The following is a brief guide to some of the commonly used testing methods & standards for magnet and magnetic assemblies.
This test uses a gaussmeter to measure the flux density of a magnet at a determined distance. Typically the measurement is made at the magnet surface, or at the distance at which the flux will be used in the magnetic circuit. This test verifies that the magnet material will perform as predicted when the measurement matches the calculated values.
This test uses a Helmholtz coil to verify magnetic values. A Helmholtz coil is a set of coils placed at a determined distance with a known number of turns. When a permanent magnet of known volume is placed at the center of both coils, the magnetic flux of the magnet produces a current in the coils which can be related to a measurement of flux (Maxwells) based on the displacement and number of turns. By taking the displacement caused by the magnet, the magnet volume, the permeance coefficient and the recoil permeability of the magnet, we can determine values such as Br, Hc, BHmax and orientation angle for a given magnet.
Helmholtz coils can be used to determine the relationship between the mechanical zero axis and the magnetic zero axis. This is accomplished by placing the magnet in the coil and measuring the flux output in three different axes. The perfectly aligned magnet will have a maximum displacement in the orientation direction, and a null displacement in either of the other two directions. As a displacement is measured in the other two directions, these can be used to calculate the angle variation by vector summation using C2= SQRT(A2+B2).
A permeameter can be used to trace the entire or a portion of the hysteresis loop of a material. A sample of the material to be tested is magnetized to saturation and then demagnetized while the flux output is measured and plotted in a closed circuit condition. The resulting curve is the B-H curve for the material.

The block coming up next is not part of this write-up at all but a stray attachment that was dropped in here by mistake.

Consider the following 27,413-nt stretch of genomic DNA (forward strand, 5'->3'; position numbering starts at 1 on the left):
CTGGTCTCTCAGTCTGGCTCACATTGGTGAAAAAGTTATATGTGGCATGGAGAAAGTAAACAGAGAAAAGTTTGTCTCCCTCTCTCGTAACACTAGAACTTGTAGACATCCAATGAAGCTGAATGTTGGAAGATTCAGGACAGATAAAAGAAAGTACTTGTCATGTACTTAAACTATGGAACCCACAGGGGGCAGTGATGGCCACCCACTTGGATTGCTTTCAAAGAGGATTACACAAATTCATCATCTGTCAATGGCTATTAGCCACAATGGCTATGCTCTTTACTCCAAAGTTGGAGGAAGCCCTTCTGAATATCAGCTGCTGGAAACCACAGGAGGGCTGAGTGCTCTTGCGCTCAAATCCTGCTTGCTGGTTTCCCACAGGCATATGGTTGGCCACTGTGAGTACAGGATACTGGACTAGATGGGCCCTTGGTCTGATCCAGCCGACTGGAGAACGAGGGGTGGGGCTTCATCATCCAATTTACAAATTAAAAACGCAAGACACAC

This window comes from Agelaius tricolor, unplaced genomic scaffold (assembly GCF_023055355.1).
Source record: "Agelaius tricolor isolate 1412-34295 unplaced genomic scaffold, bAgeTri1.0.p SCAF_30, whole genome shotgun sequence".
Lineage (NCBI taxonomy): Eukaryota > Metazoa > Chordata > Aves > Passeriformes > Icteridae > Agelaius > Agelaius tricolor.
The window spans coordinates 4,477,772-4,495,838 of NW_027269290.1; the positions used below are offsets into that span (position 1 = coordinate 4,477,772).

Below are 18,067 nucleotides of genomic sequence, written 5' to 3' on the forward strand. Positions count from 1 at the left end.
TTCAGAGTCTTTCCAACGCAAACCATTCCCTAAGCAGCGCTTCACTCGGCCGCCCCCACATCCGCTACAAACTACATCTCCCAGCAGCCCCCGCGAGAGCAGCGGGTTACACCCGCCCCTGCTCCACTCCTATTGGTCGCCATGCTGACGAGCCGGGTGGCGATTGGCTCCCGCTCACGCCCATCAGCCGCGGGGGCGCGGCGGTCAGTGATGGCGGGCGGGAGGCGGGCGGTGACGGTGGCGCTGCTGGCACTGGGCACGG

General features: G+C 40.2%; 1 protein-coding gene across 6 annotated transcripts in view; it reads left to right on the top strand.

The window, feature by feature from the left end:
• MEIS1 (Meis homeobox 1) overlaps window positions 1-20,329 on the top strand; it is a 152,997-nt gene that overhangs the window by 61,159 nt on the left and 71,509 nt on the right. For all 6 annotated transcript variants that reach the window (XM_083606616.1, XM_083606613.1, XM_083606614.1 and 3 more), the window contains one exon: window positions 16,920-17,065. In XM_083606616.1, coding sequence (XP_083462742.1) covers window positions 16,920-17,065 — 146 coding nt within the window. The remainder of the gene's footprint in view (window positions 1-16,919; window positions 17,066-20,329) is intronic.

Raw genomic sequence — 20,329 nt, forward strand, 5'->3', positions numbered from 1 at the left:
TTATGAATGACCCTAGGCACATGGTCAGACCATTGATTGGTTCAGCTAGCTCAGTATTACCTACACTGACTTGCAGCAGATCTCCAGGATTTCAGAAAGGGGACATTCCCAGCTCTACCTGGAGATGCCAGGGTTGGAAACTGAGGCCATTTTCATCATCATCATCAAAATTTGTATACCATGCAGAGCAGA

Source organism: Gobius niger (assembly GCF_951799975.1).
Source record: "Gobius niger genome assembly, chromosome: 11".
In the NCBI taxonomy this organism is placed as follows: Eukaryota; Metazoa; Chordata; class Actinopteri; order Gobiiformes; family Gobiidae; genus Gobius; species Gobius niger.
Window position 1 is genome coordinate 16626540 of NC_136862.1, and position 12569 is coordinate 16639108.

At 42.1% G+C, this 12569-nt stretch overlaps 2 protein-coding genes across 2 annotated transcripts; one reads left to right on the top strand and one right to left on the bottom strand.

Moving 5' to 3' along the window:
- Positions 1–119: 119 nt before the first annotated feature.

A Search-Coil is a coil of known turns that is placed around a magnet. As the magnet is moved into and out of the coil, the lines of magnetic flux produced by the magnet produce a current in the coil, which are integrated in the flux meter to provide a reading of the total flux emanating from the magnet. Search coils are designed specifically for certain magnet geometries. They can be used to verify the saturation of magnets after the magnetizing process. Typical applications are motor and generator rotor assemblies.
Flux Maps, analogous to geographical contour maps, can be produced of a magnet array by scanning the array with a device equipped with a 3-axis Hall Effect probe, and plotting the resulting data as a flux contour map. The data can be presented in many other ways, but the contour plot is a useful way of visualizing the effect of the magnet array.
A pull test is used to determine the holding strength of a magnet assembly. This strength is directly related to the square of the flux density and the magnetic gap between the assembly and the surface to be adhered to. Although there are various methods that can be used to verify this value, Magnet Sales has developed a simple test stand that allows the magnet assembly to be pulled away from a 3 inch steel plate in a vertical motion. It is critical to the accuracy of the test to have the assembly pulled away evenly from the plate and not lifted from one end first.